Dan: “Twenty years from now you will be more disappointed by the things you didn’t do than by those that you did do.  So throw off the bowlines and sail away from safe harbor.  Catch the trade winds in your sails and Explore, Dream, Discover.”  Mark Twain.

Favorite place for local culture?
Rachel: Collingwood Arts Center is a favorite.

Toledo’s “best kept secret” is . . .
TMA is free 6 days a week. Can’t believe it is still a secret to some.

My favorite place to chill locally is . . .
Dan: Honestly, I love our studio space and our fellow artists who work in the same building.

My favorite natural space in the Toledo area is . . .
Rachel: Across from our studio, under the High-Level Bridge, there is a chunk of Maumee Riverfront that will become Middlegrounds MetroPark as the bridge construction is completed. It’s beautiful now- we can’t wait to see what it will be like when it’s finished!
JC: Oak Openings
Dan: Wabash Cannonball Trail (North and South Fork)

When I’m not working hard, I can always be found at . . .
Rachel: Home with the dogs drinking coffee.
JC: Forgotten Forty Farm in Pullman, MI
Dan: My computer, surfing the net, reading tech news or playing games.

If you could change anything about the current landscape for creative, progressive people . . .
Rachel: I would love to see a makerspace in Toledo like MakerWorks in Ann Arbor, which facilitates creativity in more than the visual arts and opens up the door for inventors, engineers, hobbyists, and those who just want to know themselves and their minds through making ideas reality with their own two hands. There is a wealth of technical skill in Toledo that is being wasted because people don’t have access to tools, technology, and space to use and develop it.
JC:  Bike lanes.  Every single step towards creating a system of connectivity that promotes the safe and efficient use of the bicycle in Toledo is a step in the right direction.  It is integral for the future retention, and attraction, of creative, progressive people.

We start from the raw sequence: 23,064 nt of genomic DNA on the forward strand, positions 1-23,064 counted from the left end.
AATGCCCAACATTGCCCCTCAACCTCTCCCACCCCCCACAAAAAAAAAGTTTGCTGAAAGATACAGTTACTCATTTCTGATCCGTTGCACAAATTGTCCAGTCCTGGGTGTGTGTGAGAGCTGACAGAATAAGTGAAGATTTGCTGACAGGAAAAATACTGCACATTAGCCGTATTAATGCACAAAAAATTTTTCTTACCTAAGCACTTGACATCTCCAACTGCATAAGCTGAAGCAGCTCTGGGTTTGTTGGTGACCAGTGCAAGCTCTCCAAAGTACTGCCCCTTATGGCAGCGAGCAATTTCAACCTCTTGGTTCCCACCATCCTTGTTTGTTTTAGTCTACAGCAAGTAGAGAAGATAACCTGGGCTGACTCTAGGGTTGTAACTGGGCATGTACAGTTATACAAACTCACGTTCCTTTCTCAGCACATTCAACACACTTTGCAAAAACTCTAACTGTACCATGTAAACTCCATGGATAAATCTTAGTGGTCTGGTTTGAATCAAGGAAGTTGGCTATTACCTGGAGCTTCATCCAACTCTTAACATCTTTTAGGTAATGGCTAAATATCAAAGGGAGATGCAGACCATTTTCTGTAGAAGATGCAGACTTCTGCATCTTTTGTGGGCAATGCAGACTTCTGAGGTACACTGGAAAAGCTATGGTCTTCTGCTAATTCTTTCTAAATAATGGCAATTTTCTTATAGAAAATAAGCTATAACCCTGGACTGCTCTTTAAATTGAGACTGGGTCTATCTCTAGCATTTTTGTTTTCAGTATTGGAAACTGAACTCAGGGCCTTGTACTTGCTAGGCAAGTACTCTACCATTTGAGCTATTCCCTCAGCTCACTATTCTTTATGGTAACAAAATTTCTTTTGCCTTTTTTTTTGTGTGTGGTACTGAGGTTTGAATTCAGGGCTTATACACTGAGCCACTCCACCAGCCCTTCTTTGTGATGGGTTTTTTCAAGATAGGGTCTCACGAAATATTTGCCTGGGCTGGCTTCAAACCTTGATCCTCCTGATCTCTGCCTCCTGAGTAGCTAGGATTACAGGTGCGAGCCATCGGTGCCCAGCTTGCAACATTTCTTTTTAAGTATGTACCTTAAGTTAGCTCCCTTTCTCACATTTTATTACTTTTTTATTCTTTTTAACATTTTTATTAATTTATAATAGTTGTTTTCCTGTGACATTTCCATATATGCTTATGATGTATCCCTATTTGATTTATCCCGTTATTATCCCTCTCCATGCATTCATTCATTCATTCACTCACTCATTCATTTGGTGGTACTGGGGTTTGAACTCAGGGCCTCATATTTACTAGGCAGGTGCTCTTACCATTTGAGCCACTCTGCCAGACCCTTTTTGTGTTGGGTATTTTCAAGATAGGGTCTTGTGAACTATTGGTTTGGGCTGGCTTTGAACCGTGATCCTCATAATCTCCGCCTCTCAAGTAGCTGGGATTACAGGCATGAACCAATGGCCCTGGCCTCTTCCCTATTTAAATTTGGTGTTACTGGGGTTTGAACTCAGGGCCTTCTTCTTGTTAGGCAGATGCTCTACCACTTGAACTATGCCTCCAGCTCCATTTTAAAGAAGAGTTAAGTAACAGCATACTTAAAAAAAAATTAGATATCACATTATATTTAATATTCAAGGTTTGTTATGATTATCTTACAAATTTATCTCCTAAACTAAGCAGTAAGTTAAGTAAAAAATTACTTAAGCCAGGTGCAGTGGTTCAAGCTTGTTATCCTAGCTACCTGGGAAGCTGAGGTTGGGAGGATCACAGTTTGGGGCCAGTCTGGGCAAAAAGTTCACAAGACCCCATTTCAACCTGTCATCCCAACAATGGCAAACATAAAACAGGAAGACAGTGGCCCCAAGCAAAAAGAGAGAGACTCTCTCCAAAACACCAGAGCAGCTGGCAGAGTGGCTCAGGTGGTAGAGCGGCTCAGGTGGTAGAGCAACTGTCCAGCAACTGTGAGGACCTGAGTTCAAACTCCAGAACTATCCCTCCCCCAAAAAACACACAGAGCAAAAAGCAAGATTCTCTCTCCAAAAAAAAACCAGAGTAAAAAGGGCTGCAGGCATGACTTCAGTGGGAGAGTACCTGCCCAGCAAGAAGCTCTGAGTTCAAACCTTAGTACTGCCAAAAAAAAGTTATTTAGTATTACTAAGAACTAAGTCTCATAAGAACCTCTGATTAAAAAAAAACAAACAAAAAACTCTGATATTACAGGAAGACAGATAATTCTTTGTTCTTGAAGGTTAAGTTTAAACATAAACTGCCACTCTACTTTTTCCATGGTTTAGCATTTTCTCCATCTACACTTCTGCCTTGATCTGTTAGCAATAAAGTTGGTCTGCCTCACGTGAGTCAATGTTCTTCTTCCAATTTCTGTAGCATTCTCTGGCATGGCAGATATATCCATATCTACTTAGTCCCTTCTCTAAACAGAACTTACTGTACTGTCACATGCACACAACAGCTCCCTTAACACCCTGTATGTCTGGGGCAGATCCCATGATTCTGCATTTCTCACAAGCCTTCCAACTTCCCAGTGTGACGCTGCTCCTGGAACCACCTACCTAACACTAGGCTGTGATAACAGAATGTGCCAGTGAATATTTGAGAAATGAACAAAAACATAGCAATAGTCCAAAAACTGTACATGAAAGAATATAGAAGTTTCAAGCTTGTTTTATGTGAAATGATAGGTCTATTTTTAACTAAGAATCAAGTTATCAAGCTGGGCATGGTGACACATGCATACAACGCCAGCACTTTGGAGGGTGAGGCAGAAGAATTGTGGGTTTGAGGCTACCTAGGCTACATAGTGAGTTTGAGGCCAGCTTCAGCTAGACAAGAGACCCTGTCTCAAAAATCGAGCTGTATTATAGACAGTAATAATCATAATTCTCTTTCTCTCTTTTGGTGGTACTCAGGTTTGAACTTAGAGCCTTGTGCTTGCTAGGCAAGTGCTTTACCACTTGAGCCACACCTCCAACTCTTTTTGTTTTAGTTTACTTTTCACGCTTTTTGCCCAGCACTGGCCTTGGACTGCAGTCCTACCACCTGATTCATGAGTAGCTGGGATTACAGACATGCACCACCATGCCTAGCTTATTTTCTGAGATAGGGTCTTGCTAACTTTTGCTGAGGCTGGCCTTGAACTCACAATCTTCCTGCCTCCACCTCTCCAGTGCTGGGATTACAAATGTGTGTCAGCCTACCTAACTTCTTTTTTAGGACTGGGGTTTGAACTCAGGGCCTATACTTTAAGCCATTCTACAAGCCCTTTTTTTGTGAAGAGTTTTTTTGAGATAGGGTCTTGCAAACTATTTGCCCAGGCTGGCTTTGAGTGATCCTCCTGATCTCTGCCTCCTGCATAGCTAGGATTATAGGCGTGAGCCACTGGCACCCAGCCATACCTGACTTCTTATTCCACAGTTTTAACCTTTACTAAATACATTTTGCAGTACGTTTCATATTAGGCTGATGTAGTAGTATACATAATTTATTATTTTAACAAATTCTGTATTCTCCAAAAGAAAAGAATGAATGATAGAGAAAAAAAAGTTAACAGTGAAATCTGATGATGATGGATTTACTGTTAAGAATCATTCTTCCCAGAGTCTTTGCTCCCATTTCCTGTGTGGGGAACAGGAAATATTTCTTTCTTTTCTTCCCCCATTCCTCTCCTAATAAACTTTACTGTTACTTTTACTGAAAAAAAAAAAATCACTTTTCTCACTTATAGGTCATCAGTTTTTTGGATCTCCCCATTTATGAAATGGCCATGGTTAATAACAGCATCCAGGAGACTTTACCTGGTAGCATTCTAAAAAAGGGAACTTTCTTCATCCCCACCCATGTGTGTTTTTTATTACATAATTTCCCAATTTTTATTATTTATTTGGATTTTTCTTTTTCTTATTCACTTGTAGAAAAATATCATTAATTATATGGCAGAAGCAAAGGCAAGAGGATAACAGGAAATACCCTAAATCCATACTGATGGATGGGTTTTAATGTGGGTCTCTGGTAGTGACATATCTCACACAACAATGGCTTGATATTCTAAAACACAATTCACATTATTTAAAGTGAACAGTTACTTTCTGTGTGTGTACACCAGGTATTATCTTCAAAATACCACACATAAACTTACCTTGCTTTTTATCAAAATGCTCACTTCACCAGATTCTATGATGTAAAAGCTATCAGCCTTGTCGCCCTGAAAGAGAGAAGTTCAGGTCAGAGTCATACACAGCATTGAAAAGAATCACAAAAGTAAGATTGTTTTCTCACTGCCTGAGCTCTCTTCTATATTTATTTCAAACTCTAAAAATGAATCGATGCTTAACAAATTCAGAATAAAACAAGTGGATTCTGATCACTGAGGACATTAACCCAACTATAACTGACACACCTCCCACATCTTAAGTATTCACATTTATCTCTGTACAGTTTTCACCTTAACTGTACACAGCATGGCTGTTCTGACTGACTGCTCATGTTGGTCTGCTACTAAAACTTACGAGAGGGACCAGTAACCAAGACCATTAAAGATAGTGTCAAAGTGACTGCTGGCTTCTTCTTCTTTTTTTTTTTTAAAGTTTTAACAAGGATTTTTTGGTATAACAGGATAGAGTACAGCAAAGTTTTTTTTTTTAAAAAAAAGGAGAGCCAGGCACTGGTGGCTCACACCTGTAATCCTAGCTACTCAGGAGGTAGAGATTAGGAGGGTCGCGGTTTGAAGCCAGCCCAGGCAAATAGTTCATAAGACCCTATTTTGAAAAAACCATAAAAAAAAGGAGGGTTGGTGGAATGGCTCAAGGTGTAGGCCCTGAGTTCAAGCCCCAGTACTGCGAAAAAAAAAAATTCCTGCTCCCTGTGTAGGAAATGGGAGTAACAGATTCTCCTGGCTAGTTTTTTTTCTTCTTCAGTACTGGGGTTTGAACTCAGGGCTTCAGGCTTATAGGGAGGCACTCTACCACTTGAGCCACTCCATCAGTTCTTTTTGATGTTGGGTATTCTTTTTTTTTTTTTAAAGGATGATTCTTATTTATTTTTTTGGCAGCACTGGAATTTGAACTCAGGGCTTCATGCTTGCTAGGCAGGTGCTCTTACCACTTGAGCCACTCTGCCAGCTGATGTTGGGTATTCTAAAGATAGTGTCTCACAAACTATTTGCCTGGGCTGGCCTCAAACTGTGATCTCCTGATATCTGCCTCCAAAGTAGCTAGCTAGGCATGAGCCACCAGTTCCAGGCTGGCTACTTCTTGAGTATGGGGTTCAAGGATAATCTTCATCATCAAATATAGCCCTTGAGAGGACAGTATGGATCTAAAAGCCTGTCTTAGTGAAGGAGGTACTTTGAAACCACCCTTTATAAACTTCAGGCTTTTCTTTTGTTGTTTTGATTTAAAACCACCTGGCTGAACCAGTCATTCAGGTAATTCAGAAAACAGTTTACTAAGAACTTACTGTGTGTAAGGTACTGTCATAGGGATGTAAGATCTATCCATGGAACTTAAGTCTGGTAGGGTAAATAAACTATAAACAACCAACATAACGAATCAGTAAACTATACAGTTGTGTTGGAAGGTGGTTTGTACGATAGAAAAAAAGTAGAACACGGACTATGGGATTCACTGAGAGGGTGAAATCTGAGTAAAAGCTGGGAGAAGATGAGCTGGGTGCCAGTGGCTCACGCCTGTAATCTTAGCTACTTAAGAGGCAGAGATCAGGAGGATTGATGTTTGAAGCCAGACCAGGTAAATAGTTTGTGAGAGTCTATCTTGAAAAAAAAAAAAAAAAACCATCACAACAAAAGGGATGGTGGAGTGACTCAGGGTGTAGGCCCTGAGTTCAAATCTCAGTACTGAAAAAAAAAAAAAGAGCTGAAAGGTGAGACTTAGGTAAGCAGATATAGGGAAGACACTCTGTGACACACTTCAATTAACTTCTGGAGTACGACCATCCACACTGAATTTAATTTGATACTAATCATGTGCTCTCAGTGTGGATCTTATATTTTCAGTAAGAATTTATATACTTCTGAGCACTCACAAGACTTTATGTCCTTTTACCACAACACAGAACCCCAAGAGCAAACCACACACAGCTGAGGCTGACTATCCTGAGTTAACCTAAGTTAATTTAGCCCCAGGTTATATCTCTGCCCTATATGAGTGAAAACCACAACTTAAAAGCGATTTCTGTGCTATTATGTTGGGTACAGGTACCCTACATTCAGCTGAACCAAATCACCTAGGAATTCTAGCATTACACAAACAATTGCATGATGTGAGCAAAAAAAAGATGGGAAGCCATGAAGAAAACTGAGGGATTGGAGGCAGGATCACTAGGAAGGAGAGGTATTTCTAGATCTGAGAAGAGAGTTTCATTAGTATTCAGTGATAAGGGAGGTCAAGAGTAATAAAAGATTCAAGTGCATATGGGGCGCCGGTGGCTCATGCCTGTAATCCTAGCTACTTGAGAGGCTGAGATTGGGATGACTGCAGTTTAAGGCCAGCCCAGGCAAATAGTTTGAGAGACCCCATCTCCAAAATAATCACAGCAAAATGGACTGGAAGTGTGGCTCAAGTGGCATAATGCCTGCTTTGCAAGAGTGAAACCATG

Dan: I would educate the public more about the value of the artwork that is being made here. Create opportunities for artists to travel for the sheer experience and to give them a new appreciation of Toledo.

Name one person (living or deceased) who you would love to collaborate with.
Rachel: Varujan Beghosian
JC: Richard Brautigan
Dan: Archimedes

Name a CD, book or website you can’t live without.
Rachel: Ishmael by Daniel Quinn
JC: McMaster-Carr Catalog and website.  A damned fine Cleveland, Ohio-based company.  
Dan: Lord of the Rings trilogy

3 words that best describe me or my work are . . .
Rachel: Changeable, Precise, Functional
JC: Capable, Ironic, Anecdotal
Dan: Fanciful, Organic, WTF

Give us 5 Desert Island Album picks.
Portishead, Dummy
Muppets, Silly Songs
Bob Marley, Legend
Tom Waits, Small Change
Led Zeppelin, IV

My biggest vice is . . .
Not big enough, but it’ll do in a pinch (see pic).

I’d like to see __________ in Toledo.
Rachel: More unfettered enjoyment of the Maumee Riverfront
JC: Proper Bike Lanes
Dan: Ditto on the bike lanes.

What’s the last dream you recall having?
Rachel: (The Current) Dr. Who was trying to get me to do meth with him and I ditched him at a party.
JC: Anxiety dreams about missing class in undergrad.
Dan: Recurring dreams about flying (good dreams).

The last lyric that moved me was . . .
Dan: Lyrics tend to go into one ear and out the other… the melody catches my attention.

One movie character I identify with is . . .
JC: William Blake (Johnny Depp) in Jim Jarmusch’s “Dead Man”

The best gift I’ve ever received was . . .
JC: Gab
Dan: The New Golden Treasury of Natural History (book) when I was five.

My most inspiring moment was/is . . .

JC: Being approached by a doe and sniffed up and down while pretending to be a tree when I was about seven.
Dan: Contemplating Nature

I want my last meal to be _______________.
Rachel: The roast, mashed potatoes and gravy, vegetables, salad, and cake my grandmother made every Saturday night when I was a kid. No skimping on the butter and salt, coffee before and after.

JC: Solid food eaten and enjoyed on my own steam.

Dan: An all-you-can-eat buffet, so I can eat my way to immortality.